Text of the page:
A source of sound moves toward you at speed V and away from Jane, who is standing on the other side of it.
You hear the sound at twice the frequency as Jane. What is the speed of the source? Assume that the speed of sound is 340 m/s.
Note that the source of the sound is a moving source. With this, the relationship between the speed of source of the sound and the speed of the sound itself can be described by the formula of Doppler Effect.
`f ' = v (f/(v+-u_s))`
where f ' - the apparent frequency (heard by the observer)
f - frequency of source
`u_s`- speed of source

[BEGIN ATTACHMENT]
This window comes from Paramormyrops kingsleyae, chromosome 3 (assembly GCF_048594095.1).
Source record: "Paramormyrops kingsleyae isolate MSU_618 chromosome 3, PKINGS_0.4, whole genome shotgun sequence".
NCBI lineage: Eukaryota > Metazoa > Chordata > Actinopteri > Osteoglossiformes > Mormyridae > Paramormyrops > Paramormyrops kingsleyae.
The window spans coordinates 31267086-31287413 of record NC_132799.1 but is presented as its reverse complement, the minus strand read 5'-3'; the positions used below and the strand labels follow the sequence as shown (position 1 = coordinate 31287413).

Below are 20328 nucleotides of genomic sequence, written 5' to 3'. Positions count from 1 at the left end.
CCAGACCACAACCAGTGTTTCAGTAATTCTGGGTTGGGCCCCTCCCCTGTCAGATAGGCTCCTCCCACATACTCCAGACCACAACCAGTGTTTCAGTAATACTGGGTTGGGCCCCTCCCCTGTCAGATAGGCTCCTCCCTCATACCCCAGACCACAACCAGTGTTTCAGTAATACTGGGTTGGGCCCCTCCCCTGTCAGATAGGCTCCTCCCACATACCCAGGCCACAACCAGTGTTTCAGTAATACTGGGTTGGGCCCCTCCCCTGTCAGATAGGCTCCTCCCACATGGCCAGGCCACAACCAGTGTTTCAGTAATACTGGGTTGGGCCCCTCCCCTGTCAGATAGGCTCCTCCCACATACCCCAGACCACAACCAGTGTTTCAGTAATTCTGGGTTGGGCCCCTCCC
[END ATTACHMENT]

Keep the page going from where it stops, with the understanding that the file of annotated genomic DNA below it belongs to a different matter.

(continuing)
v - speed of sound
Let `f_j ` the apparent frequency heard by Jane.
`f_j = v(f/(v+u_s))`
`u_s` is positive since the source is moving away from Jane. Then, susbtitute v=340 m/s.
`f_j = 340(f/(340+u_s))`
`f_j = (340f)/(340+u_s)`
This is the equation of the apparent frequency heard by Jane.
Then, let `f_I` the apparent frequency that I hear.
`f_I = v(f/(v-u_s))`
`u_s ` is negative since the source is moving toward me. Again, subsitute v=340 m/s.
`f_I = 340(f/(340-u_s))`
Since the frequency that I hear is twice of Jane's, hence `f_I = 2f_j` .
`2 f_j = (340f)/(340-u_s)`
Substiute `f_j = (340f)/(340+u_s)`
`2[(340f)/(340+u_s)] = (340f)/(340-u_s)`
To simplify, divide both sides by 340f.
`2/(340+u_s) = 1/(340-u_s)`
`2(340-u_s) = 340+u_s`
`680- 2u_s = 340 + u_s`
`680- 340 = u_s+2u_s`
`340 = 3u_s`
`113.3 = u_s`
Hence, the speed of the source is 113.3 m/s.